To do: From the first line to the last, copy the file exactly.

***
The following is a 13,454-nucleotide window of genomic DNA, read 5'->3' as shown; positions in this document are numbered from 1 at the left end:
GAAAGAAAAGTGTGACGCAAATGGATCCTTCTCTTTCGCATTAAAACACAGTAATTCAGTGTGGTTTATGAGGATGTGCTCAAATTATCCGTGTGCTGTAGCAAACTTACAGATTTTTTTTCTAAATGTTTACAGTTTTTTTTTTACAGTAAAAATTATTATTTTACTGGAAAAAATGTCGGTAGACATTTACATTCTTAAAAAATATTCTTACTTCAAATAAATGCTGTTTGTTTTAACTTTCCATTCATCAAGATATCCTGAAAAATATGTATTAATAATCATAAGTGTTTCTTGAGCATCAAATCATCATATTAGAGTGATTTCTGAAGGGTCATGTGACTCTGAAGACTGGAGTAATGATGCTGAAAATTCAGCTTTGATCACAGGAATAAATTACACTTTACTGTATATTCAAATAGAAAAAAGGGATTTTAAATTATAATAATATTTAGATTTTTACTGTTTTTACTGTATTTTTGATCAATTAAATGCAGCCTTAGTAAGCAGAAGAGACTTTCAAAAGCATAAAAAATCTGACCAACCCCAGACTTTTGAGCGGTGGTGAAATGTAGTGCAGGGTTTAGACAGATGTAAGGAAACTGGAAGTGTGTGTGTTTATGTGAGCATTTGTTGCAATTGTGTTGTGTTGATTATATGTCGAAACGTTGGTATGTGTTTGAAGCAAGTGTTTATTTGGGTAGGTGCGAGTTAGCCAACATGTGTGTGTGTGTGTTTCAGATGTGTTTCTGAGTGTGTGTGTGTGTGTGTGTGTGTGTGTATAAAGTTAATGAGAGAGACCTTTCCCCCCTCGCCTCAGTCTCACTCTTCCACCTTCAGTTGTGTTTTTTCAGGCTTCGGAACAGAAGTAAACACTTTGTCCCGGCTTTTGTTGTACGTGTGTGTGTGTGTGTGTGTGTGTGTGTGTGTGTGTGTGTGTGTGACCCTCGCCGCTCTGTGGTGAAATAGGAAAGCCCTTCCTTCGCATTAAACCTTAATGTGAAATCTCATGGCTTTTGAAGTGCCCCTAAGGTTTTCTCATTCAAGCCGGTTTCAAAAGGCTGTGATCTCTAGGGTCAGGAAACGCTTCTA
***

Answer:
The following is a 13,454-nucleotide window of genomic DNA, read 5'->3' as shown; positions in this document are numbered from 1 at the left end:
GAAAGAAAAGTGTGACGCAAATGGATCCTTCTCTTTCGCATTAAAACACAGTAATTCAGTGTGGTTTATGAGGATGTGCTCAAATTATCCGTGTGCTGTAGCAAACTTACAGATTTTTTTTCTAAATGTTTACAGTTTTTTTTTTACAGTAAAAATTATTATTTTACTGGAAAAAATGTCGGTAGACATTTACATTCTTAAAAAATATTCTTACTTCAAATAAATGCTGTTTGTTTTAACTTTCCATTCATCAAGATATCCTGAAAAATATGTATTAATAATCATAAGTGTTTCTTGAGCATCAAATCATCATATTAGAGTGATTTCTGAAGGGTCATGTGACTCTGAAGACTGGAGTAATGATGCTGAAAATTCAGCTTTGATCACAGGAATAAATTACACTTTACTGTATATTCAAATAGAAAAAAGGGATTTTAAATTATAATAATATTTAGATTTTTACTGTTTTTACTGTATTTTTGATCAATTAAATGCAGCCTTAGTAAGCAGAAGAGACTTTCAAAAGCATAAAAAATCTGACCAACCCCAGACTTTTGAGCGGTGGTGAAATGTAGTGCAGGGTTTAGACAGATGTAAGGAAACTGGAAGTGTGTGTGTTTATGTGAGCATTTGTTGCAATTGTGTTGTGTTGATTATATGTCGAAACGTTGGTATGTGTTTGAAGCAAGTGTTTATTTGGGTAGGTGCGAGTTAGCCAACATGTGTGTGTGTGTGTTTCAGATGTGTTTCTGAGTGTGTGTGTGTGTGTGTGTGTGTGTGTATAAAGTTAATGAGAGAGACCTTTCCCCCCTCGCCTCAGTCTCACTCTTCCACCTTCAGTTGTGTTTTTTCAGGCTTCGGAACAGAAGTAAACACTTTGTCCCGGCTTTTGTTGTACGTGTGTGTGTGTGTGTGTGTGTGTGTGTGTGTGTGTGTGTGTGTGACCCTCGCCGCTCTGTGGTGAAATAGGAAAGCCCTTCCTTCGCATTAAACCTTAATGTGAAATCTCATGGCTTTTGAAGTGCCCCTAAGGTTTTCTCATTCAAGCCGGTTTCAAAAGGCTGTGATCTCTAGGGTCAGGAAACGCTTCTA